SOLOMON-GREENBAUM: The Republicans departed promptly after their testimony, and Sansonetti was left facing Democrats, who proceeded to question him for close to two hours. Vermont Senator Patrick Leahy told Sansonetti he's concerned the Bush White House is failing to enforce existing environmental protections, especially those enacted during the final stages of the Clinton administration. He pointed to the debate over a provision of the Clean Air Act that requires power plants to install new equipment to control emissions when they rebuild or expand their facilities. Industry has long argued the upgrades cost them too much time and money. In 1999, the Clinton administration sued a number of coal-fired power plants for violating the rule, a move Senator Leahy supported.
LEAHY: Now, various energy interests, including the coal industry clients for whom you've been lobbying in recent years, are reportedly making efforts to rescind Department of Justice and EPA enforcement.
SOLOMON-GREENBAUM: Senator Leahy asked Sansonetti if he could enforce laws against companies he'd represented throughout his career.
SANSONETTI: I think I can, and I think that I have done so in the past. I had those clients, in the 1980s, and when I became associate solicitor it was my job to enforce the law against those folks. The same thing in the 1990s. I was responsible for the Office of Surface Mining. That was the organization that chased those coal companies that did not reclaim as they should. And I have never heard or been told that I did not do that job with vigor, and I would do it again.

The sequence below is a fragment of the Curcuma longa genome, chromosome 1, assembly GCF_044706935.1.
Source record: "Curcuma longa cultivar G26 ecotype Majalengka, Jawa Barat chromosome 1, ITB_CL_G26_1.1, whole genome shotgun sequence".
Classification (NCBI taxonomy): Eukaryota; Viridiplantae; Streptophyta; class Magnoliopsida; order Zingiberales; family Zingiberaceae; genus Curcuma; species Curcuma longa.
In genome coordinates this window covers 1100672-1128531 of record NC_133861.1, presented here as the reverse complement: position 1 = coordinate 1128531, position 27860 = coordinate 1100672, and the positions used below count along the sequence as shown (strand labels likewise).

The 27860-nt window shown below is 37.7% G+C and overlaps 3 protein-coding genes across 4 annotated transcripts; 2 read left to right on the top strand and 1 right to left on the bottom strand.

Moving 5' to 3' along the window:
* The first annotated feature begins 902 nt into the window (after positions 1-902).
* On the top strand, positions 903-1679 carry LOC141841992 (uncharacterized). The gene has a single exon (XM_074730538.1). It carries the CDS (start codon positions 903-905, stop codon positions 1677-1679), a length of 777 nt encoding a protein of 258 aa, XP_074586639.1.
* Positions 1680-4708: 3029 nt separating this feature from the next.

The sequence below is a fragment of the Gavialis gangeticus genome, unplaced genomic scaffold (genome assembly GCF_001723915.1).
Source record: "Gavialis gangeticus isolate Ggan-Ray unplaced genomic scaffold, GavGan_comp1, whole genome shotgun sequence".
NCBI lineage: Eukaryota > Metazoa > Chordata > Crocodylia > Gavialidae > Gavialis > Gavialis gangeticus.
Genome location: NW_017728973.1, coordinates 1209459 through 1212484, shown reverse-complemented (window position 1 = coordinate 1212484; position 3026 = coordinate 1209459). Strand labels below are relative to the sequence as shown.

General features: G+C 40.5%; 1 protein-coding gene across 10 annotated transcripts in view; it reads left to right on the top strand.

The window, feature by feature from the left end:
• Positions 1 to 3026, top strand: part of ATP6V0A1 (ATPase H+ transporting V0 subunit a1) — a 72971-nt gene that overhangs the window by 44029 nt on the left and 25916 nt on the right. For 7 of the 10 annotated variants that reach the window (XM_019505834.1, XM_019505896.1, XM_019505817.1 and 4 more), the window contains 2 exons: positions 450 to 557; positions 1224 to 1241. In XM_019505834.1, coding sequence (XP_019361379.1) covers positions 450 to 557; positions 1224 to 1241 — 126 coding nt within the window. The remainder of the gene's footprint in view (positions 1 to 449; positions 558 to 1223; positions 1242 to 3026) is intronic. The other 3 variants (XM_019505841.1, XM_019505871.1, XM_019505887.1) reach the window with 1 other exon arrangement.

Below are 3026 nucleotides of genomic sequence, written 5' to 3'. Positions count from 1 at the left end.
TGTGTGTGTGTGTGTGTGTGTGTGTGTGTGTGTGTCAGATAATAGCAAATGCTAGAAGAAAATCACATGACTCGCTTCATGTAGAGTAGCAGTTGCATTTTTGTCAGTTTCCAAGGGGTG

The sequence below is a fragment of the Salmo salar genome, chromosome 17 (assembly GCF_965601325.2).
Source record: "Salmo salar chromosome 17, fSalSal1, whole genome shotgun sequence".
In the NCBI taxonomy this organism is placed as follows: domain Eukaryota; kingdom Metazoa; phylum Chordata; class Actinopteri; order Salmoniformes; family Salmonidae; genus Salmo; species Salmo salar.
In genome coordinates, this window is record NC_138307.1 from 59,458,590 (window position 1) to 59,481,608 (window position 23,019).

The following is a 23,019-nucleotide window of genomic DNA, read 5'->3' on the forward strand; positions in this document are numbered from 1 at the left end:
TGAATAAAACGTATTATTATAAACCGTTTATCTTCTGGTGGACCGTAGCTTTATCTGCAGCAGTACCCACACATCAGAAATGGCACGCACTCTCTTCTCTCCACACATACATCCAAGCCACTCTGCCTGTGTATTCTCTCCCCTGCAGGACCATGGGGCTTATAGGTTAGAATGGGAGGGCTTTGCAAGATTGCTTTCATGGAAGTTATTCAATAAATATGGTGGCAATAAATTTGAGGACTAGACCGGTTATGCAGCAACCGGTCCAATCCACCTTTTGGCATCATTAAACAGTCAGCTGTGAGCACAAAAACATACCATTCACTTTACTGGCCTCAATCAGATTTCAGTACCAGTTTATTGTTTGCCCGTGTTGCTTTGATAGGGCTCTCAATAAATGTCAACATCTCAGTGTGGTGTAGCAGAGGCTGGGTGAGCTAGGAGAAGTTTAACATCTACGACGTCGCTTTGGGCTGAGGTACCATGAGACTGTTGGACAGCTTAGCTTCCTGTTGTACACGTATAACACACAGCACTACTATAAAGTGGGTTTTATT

LEAHY: Are you going to raise a question of appearance in the public?
SANSONETTI: I am delighted that you highlighted this issue. I have heard this from a number of different folks and I...
SOLOMON-GREENBAUM: The conversation quickly turned to a subject that's provoked some controversy in Washington: at the American Petroleum Institute last spring, meetings were held as part of a series of talks designed to help guide Vice President Cheney in crafting the administration's energy policy. That process is now under investigation by the General Accounting Office regarding allegations that it was weighted unfairly with industry interests. Senator Leahy cited reports that Sansonetti played a major role in those meetings and Sansonetti said that was true. But he explained that he was simply there to take notes for the vice president.